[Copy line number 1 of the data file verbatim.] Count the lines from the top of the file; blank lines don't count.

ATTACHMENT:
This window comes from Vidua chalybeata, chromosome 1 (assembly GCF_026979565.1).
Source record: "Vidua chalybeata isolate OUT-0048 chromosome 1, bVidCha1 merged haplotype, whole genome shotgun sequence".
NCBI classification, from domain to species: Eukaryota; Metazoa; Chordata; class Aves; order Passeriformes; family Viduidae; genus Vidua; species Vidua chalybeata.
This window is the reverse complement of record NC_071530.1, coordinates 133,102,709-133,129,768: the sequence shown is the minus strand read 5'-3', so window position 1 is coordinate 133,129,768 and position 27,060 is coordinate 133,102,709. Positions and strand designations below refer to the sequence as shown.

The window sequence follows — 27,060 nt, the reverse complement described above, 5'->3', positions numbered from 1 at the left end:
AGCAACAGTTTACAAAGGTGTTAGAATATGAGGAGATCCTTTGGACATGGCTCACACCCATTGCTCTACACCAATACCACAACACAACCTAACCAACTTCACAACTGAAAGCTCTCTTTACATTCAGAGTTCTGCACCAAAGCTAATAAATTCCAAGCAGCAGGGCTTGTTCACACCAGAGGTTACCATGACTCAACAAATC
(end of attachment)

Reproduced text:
This window comes from Vidua chalybeata, chromosome 1 (assembly GCF_026979565.1).